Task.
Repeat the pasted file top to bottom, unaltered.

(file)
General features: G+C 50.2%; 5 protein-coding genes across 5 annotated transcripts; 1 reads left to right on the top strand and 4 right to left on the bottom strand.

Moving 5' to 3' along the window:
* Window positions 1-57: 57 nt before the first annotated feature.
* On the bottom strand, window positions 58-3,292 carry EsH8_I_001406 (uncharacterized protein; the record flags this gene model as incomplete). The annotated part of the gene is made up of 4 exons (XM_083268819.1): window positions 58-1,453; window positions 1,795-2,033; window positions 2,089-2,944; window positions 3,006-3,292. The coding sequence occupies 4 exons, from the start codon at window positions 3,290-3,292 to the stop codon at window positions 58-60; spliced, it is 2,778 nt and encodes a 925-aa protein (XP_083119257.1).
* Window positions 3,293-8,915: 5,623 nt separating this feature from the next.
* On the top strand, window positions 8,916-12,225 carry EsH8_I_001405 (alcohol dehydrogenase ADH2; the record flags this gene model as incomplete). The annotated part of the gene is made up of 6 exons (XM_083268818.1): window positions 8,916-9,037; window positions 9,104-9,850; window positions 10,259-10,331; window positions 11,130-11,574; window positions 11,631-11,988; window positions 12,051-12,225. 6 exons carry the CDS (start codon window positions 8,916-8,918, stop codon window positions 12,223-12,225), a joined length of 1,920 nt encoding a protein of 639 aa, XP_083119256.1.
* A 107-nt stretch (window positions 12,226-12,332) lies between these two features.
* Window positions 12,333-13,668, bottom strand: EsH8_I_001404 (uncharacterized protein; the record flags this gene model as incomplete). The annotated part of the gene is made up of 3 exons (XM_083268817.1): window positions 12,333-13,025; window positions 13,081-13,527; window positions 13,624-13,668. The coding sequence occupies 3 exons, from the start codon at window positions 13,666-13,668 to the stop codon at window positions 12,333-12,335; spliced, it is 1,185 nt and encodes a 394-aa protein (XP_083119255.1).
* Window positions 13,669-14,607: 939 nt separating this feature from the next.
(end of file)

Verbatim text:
General features: G+C 50.2%; 5 protein-coding genes across 5 annotated transcripts; 1 reads left to right on the top strand and 4 right to left on the bottom strand.

Moving 5' to 3' along the window:
* Window positions 1-57: 57 nt before the first annotated feature.
* On the bottom strand, window positions 58-3,292 carry EsH8_I_001406 (uncharacterized protein; the record flags this gene model as incomplete). The annotated part of the gene is made up of 4 exons (XM_083268819.1): window positions 58-1,453; window positions 1,795-2,033; window positions 2,089-2,944; window positions 3,006-3,292. The coding sequence occupies 4 exons, from the start codon at window positions 3,290-3,292 to the stop codon at window positions 58-60; spliced, it is 2,778 nt and encodes a 925-aa protein (XP_083119257.1).
* Window positions 3,293-8,915: 5,623 nt separating this feature from the next.
* On the top strand, window positions 8,916-12,225 carry EsH8_I_001405 (alcohol dehydrogenase ADH2; the record flags this gene model as incomplete). The annotated part of the gene is made up of 6 exons (XM_083268818.1): window positions 8,916-9,037; window positions 9,104-9,850; window positions 10,259-10,331; window positions 11,130-11,574; window positions 11,631-11,988; window positions 12,051-12,225. 6 exons carry the CDS (start codon window positions 8,916-8,918, stop codon window positions 12,223-12,225), a joined length of 1,920 nt encoding a protein of 639 aa, XP_083119256.1.
* A 107-nt stretch (window positions 12,226-12,332) lies between these two features.
* Window positions 12,333-13,668, bottom strand: EsH8_I_001404 (uncharacterized protein; the record flags this gene model as incomplete). The annotated part of the gene is made up of 3 exons (XM_083268817.1): window positions 12,333-13,025; window positions 13,081-13,527; window positions 13,624-13,668. The coding sequence occupies 3 exons, from the start codon at window positions 13,666-13,668 to the stop codon at window positions 12,333-12,335; spliced, it is 1,185 nt and encodes a 394-aa protein (XP_083119255.1).
* Window positions 13,669-14,607: 939 nt separating this feature from the next.